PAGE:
TIME Tech Policy

Google and Netflix Are Teaming Up Against Internet Providers

In its heated debate with Comcast over who should pay for the delivery of online content to customers’ homes, Netflix just got a big co-sign from Google. In a blog post published Wednesday, Google said that it doesn’t charge companies like Netflix for a direct interconnection to its Fiber Internet network. Such connections are necessary to deliver online content across the so-called “last mile” of the Internet to users’ computers. Netflix has paid other ISPs, such as Comcast and Verizon, to establish a direction interconnection to their networks and boost streaming speeds.

“We don’t make money from peering or colocation,” a Google Fiber official wrote in the post. “Since people usually only stream one video at a time, video traffic doesn’t bog down or change the way we manage our network in any meaningful way — so why not help enable it?”

Google’s argument is essentially the same as Netflix’s—that Internet service providers have already agreed to provide customers download speeds at a certain rate and should honor those deals without also charging content companies to meet those speeds. Companies like Comcast argue that there are costs associated with delivering the large amount of video data Netflix carries into people’s homes, and Netflix should bear those costs instead of everyone that uses a given ISP. Federal Communications Commission Chairman Tom Wheeler has said that the FCC will look into Netflix’s complaints regarding paid peering agreements.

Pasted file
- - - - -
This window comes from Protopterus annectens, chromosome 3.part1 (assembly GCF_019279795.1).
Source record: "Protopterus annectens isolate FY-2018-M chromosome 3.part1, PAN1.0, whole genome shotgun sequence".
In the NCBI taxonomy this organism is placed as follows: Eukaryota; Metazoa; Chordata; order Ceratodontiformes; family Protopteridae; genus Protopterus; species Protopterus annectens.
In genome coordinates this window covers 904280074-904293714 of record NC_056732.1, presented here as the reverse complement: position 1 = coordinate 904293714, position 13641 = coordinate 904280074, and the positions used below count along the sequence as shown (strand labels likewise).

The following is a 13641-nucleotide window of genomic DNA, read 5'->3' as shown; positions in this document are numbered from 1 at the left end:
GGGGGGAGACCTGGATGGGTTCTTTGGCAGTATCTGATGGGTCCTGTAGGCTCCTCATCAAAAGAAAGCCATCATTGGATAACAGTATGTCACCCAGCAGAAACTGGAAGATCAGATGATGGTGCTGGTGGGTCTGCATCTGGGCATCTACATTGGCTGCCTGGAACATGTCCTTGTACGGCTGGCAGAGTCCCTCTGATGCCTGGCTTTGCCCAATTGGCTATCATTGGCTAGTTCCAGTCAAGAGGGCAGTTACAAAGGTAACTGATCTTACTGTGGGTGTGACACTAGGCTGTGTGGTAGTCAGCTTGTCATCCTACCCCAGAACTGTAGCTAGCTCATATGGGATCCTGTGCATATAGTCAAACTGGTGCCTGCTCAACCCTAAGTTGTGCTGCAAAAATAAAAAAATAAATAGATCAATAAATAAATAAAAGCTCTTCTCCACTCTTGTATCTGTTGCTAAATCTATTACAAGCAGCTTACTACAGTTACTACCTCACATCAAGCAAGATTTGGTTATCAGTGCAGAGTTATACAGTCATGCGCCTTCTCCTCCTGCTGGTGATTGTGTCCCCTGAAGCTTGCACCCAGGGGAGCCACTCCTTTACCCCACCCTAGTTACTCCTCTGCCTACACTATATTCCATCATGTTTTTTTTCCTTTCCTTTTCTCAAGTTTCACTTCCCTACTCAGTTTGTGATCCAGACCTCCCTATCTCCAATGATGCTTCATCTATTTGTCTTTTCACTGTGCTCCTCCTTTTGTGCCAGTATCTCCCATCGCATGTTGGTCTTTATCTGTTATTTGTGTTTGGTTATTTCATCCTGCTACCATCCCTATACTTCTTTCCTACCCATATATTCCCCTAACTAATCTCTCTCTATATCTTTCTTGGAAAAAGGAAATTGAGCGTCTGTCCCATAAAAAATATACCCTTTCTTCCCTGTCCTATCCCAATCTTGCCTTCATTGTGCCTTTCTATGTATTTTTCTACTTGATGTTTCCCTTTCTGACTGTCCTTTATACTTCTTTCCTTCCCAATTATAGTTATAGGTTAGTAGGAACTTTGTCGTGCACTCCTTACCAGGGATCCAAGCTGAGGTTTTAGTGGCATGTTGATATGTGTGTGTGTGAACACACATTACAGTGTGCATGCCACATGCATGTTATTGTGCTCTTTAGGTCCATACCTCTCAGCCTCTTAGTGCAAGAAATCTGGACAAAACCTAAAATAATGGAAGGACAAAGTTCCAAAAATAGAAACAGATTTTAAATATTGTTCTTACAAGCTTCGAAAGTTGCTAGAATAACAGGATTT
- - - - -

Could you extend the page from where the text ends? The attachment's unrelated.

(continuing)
Though Google Fiber is an ISP that could theoretically make more money charging companies like Netflix, it’s a minuscule part of Google’s business that is mostly aimed at shaming traditional Internet providers like Comcast into building faster networks (faster Internet means more Google searches, which means more advertisements served). Free peering deals are another opportunity for Google to attempt to set a standard that other ISPs might follow. Larger parts of Google’s business, such as YouTube, would greatly benefit from a future where content companies don’t have to pay ISPs to guarantee their content streams speedily in customers’ homes.

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